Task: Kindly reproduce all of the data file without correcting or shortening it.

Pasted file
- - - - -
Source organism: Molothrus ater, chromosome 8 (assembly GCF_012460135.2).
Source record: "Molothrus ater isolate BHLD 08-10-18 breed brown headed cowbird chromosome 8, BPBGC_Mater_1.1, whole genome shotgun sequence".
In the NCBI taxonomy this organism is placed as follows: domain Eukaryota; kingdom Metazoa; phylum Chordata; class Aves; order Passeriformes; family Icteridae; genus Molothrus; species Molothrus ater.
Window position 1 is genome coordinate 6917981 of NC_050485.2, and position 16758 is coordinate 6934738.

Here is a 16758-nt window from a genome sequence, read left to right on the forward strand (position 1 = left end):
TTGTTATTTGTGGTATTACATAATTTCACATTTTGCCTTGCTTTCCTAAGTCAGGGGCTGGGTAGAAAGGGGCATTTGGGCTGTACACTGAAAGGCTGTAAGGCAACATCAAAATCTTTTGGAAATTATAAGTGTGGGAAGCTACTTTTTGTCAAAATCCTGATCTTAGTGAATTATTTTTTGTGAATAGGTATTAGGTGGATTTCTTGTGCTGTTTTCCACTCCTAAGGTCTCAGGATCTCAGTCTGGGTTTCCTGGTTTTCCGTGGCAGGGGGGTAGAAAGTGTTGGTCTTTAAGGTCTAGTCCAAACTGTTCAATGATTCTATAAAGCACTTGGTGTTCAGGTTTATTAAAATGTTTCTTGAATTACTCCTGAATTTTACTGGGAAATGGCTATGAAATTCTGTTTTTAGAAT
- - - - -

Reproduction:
Source organism: Molothrus ater, chromosome 8 (assembly GCF_012460135.2).
Source record: "Molothrus ater isolate BHLD 08-10-18 breed brown headed cowbird chromosome 8, BPBGC_Mater_1.1, whole genome shotgun sequence".
In the NCBI taxonomy this organism is placed as follows: domain Eukaryota; kingdom Metazoa; phylum Chordata; class Aves; order Passeriformes; family Icteridae; genus Molothrus; species Molothrus ater.
Window position 1 is genome coordinate 6917981 of NC_050485.2, and position 16758 is coordinate 6934738.

Here is a 16758-nt window from a genome sequence, read left to right on the forward strand (position 1 = left end):
TTGTTATTTGTGGTATTACATAATTTCACATTTTGCCTTGCTTTCCTAAGTCAGGGGCTGGGTAGAAAGGGGCATTTGGGCTGTACACTGAAAGGCTGTAAGGCAACATCAAAATCTTTTGGAAATTATAAGTGTGGGAAGCTACTTTTTGTCAAAATCCTGATCTTAGTGAATTATTTTTTGTGAATAGGTATTAGGTGGATTTCTTGTGCTGTTTTCCACTCCTAAGGTCTCAGGATCTCAGTCTGGGTTTCCTGGTTTTCCGTGGCAGGGGGGTAGAAAGTGTTGGTCTTTAAGGTCTAGTCCAAACTGTTCAATGATTCTATAAAGCACTTGGTGTTCAGGTTTATTAAAATGTTTCTTGAATTACTCCTGAATTTTACTGGGAAATGGCTATGAAATTCTGTTTTTAGAAT